When a motor’s rotor speed is greater than its synchronous, or designated, speed, it can act as a generator, creating electrical energy from mechanical energy. This electrical energy needs somewhere to go, and there are two ways to deal with it — dissipate it as heat, or reuse it.
Dynamic braking takes the energy generated by the motor and releases it as heat through a voltage-regulated IGBT (insulated-gate bipolar transistor) to a resistor. In some applications, one or multiple resistors are mounted remotely, where the heat they generate does not affect other electrical equipment. In these cases, the combination of the switching devices (IGBTs) and the control circuit is typically referred to as a “chopper module.” Traditional dynamic braking circuits are rated for low duty cycles — typically 20 percent or less — while chopper circuits are used for higher duty cycles.
There are two common control methods for dynamic braking — hysteresis control and pulse-width modulation (PWM) control. Hysteresis control monitors the level of DC bus voltage and turns the IGBT on when the voltage reaches a predefined “high” level, allowing current to flow to the resistor and be converted to heat. When the DC bus voltage drops to a predefined “low” level, the IGBT is switched off.
Pulse-width modulation control, on the other hand, switches the IGBT on-and-off continuously via a control algorithm and monitoring of the DC bus voltage, so torque ripple is greatly reduced. PWM control is primarily used when multiple drives are connected to a common DC bus, to avoid having one drive doing a disproportionate share of the dynamic braking work.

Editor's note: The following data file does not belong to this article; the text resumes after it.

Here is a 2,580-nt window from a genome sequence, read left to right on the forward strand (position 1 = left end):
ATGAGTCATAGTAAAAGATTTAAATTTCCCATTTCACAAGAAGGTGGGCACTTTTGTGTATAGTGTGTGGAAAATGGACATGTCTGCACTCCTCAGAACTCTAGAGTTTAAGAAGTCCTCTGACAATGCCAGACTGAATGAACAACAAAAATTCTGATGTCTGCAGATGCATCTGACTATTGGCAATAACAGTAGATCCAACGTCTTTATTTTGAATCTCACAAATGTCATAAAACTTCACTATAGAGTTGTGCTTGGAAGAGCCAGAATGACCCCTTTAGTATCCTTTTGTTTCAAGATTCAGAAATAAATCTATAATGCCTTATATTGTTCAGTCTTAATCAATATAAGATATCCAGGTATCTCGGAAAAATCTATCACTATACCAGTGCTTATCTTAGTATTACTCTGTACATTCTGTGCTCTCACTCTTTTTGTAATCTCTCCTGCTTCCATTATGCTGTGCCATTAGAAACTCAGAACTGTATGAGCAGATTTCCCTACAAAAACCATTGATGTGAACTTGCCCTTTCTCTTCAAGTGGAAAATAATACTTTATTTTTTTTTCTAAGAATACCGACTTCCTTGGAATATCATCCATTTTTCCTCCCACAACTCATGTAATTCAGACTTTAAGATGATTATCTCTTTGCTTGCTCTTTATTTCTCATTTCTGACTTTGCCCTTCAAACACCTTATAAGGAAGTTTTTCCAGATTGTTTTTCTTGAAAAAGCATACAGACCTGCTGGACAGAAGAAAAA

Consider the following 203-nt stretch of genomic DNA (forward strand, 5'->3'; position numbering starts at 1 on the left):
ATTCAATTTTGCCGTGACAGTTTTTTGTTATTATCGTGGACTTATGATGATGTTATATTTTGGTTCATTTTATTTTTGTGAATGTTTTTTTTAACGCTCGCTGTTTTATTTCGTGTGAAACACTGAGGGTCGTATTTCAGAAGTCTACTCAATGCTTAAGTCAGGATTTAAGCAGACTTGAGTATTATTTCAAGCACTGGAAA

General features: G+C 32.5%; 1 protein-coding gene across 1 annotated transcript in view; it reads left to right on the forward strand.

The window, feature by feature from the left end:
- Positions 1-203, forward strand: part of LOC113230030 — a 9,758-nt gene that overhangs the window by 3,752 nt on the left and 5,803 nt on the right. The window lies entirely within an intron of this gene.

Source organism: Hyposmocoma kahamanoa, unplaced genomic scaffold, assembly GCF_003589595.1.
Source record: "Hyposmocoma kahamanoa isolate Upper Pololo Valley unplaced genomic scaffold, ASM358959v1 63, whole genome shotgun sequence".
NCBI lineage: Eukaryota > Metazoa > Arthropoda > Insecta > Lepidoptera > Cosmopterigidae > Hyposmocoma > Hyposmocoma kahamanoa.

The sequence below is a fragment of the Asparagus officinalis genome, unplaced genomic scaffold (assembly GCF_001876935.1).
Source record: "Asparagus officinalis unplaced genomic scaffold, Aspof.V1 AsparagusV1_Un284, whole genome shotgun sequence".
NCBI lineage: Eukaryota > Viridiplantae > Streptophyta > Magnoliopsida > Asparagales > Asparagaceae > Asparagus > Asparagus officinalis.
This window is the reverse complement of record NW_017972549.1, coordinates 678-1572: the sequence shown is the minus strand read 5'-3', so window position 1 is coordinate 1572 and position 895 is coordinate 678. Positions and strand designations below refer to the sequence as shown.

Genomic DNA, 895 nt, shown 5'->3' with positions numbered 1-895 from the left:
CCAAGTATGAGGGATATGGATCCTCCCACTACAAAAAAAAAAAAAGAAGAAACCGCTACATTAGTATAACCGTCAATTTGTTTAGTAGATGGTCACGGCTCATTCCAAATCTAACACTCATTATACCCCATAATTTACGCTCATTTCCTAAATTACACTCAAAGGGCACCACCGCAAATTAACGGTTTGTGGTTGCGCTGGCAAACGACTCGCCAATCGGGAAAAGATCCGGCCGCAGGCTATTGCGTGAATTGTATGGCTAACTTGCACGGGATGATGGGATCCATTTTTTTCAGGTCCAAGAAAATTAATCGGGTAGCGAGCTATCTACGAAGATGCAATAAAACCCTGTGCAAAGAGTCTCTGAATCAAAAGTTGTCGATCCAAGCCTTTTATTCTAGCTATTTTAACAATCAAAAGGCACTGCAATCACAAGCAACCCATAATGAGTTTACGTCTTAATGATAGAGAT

Regenerative braking takes the energy generated by the motor and feeds it back to the AC power source or to a common bus, where it can be used again. Feeding the energy back to a common bus gives an additional benefit in terms of efficiency, because the power is converted from AC to DC only one time. In contrast, if the power is passed back to the AC supply, it needs to be converted back to DC again when it’s reused by the drive, so there are additional losses.
Because dynamic braking is based on dissipating power as heat through resistors, it is used for applications that require periodic dissipation or when deceleration speeds vary. Regenerative braking is preferred when there are frequent stops, constant deceleration, or overhauling loads.
Although regenerative drives have relatively higher up-front costs than simple dynamic braking systems, regeneration can often be justified when a large amount of energy can be recovered or when the cost of the recovered energy is high.